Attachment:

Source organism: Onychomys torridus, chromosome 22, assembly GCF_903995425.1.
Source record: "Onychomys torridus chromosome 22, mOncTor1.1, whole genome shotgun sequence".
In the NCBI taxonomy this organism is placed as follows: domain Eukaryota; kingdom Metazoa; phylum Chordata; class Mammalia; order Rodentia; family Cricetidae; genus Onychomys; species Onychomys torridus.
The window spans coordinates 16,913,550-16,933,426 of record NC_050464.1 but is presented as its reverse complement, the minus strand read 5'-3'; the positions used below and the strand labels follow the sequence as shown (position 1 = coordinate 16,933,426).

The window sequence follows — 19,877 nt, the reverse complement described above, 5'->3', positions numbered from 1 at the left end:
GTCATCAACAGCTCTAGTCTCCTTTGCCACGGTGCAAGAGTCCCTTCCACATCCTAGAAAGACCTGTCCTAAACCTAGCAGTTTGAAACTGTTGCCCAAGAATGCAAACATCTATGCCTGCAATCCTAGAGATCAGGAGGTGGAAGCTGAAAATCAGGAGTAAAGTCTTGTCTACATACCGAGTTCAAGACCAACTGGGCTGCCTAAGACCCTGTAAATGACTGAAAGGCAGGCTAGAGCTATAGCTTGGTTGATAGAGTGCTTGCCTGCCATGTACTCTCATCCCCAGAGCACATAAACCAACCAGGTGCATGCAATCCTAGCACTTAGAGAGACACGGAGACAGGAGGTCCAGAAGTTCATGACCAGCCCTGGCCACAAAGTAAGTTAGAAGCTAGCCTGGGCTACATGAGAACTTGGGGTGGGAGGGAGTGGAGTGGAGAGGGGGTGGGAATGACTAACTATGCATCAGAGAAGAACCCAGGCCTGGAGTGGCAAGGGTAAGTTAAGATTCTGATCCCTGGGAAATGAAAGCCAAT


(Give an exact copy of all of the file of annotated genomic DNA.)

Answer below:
Source organism: Onychomys torridus, chromosome 22, assembly GCF_903995425.1.
Source record: "Onychomys torridus chromosome 22, mOncTor1.1, whole genome shotgun sequence".
In the NCBI taxonomy this organism is placed as follows: domain Eukaryota; kingdom Metazoa; phylum Chordata; class Mammalia; order Rodentia; family Cricetidae; genus Onychomys; species Onychomys torridus.
The window spans coordinates 16,913,550-16,933,426 of record NC_050464.1 but is presented as its reverse complement, the minus strand read 5'-3'; the positions used below and the strand labels follow the sequence as shown (position 1 = coordinate 16,933,426).

The window sequence follows — 19,877 nt, the reverse complement described above, 5'->3', positions numbered from 1 at the left end:
GTCATCAACAGCTCTAGTCTCCTTTGCCACGGTGCAAGAGTCCCTTCCACATCCTAGAAAGACCTGTCCTAAACCTAGCAGTTTGAAACTGTTGCCCAAGAATGCAAACATCTATGCCTGCAATCCTAGAGATCAGGAGGTGGAAGCTGAAAATCAGGAGTAAAGTCTTGTCTACATACCGAGTTCAAGACCAACTGGGCTGCCTAAGACCCTGTAAATGACTGAAAGGCAGGCTAGAGCTATAGCTTGGTTGATAGAGTGCTTGCCTGCCATGTACTCTCATCCCCAGAGCACATAAACCAACCAGGTGCATGCAATCCTAGCACTTAGAGAGACACGGAGACAGGAGGTCCAGAAGTTCATGACCAGCCCTGGCCACAAAGTAAGTTAGAAGCTAGCCTGGGCTACATGAGAACTTGGGGTGGGAGGGAGTGGAGTGGAGAGGGGGTGGGAATGACTAACTATGCATCAGAGAAGAACCCAGGCCTGGAGTGGCAAGGGTAAGTTAAGATTCTGATCCCTGGGAAATGAAAGCCAAT